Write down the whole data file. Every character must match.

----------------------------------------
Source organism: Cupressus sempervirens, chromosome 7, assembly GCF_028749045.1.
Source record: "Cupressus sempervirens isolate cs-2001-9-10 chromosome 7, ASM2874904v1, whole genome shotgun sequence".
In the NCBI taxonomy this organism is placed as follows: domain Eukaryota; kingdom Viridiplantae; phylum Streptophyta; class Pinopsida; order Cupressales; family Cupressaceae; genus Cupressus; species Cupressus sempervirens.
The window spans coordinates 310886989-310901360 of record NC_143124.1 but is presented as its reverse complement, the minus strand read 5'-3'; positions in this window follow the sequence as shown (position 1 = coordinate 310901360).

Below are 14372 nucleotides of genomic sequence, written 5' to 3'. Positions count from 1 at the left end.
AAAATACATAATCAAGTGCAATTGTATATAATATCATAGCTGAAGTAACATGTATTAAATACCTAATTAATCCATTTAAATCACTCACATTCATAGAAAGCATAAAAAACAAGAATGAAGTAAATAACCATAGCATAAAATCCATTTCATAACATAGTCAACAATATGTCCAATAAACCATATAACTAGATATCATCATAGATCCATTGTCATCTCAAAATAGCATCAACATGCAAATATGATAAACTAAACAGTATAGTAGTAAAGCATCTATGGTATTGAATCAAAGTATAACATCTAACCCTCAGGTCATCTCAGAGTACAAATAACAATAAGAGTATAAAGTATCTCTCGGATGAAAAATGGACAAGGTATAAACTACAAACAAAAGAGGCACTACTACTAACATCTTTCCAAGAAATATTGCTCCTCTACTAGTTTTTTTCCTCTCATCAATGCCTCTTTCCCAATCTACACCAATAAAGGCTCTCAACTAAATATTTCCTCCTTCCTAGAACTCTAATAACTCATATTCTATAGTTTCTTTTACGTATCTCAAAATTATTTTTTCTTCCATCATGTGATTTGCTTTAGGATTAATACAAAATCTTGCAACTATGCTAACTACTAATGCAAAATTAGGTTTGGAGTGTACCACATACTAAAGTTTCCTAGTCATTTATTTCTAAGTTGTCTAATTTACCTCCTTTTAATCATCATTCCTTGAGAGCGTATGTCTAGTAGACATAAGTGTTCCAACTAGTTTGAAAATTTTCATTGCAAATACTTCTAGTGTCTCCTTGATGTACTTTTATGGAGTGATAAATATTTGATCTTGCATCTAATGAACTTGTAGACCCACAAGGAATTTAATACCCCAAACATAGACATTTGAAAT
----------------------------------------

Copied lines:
Source organism: Cupressus sempervirens, chromosome 7, assembly GCF_028749045.1.
Source record: "Cupressus sempervirens isolate cs-2001-9-10 chromosome 7, ASM2874904v1, whole genome shotgun sequence".
In the NCBI taxonomy this organism is placed as follows: domain Eukaryota; kingdom Viridiplantae; phylum Streptophyta; class Pinopsida; order Cupressales; family Cupressaceae; genus Cupressus; species Cupressus sempervirens.
The window spans coordinates 310886989-310901360 of record NC_143124.1 but is presented as its reverse complement, the minus strand read 5'-3'; positions in this window follow the sequence as shown (position 1 = coordinate 310901360).

Below are 14372 nucleotides of genomic sequence, written 5' to 3'. Positions count from 1 at the left end.
AAAATACATAATCAAGTGCAATTGTATATAATATCATAGCTGAAGTAACATGTATTAAATACCTAATTAATCCATTTAAATCACTCACATTCATAGAAAGCATAAAAAACAAGAATGAAGTAAATAACCATAGCATAAAATCCATTTCATAACATAGTCAACAATATGTCCAATAAACCATATAACTAGATATCATCATAGATCCATTGTCATCTCAAAATAGCATCAACATGCAAATATGATAAACTAAACAGTATAGTAGTAAAGCATCTATGGTATTGAATCAAAGTATAACATCTAACCCTCAGGTCATCTCAGAGTACAAATAACAATAAGAGTATAAAGTATCTCTCGGATGAAAAATGGACAAGGTATAAACTACAAACAAAAGAGGCACTACTACTAACATCTTTCCAAGAAATATTGCTCCTCTACTAGTTTTTTTCCTCTCATCAATGCCTCTTTCCCAATCTACACCAATAAAGGCTCTCAACTAAATATTTCCTCCTTCCTAGAACTCTAATAACTCATATTCTATAGTTTCTTTTACGTATCTCAAAATTATTTTTTCTTCCATCATGTGATTTGCTTTAGGATTAATACAAAATCTTGCAACTATGCTAACTACTAATGCAAAATTAGGTTTGGAGTGTACCACATACTAAAGTTTCCTAGTCATTTATTTCTAAGTTGTCTAATTTACCTCCTTTTAATCATCATTCCTTGAGAGCGTATGTCTAGTAGACATAAGTGTTCCAACTAGTTTGAAAATTTTCATTGCAAATACTTCTAGTGTCTCCTTGATGTACTTTTATGGAGTGATAAATATTTGATCTTGCATCTAATGAACTTGTAGACCCACAAGGAATTTAATACCCCAAACATAGACATTTGAAAT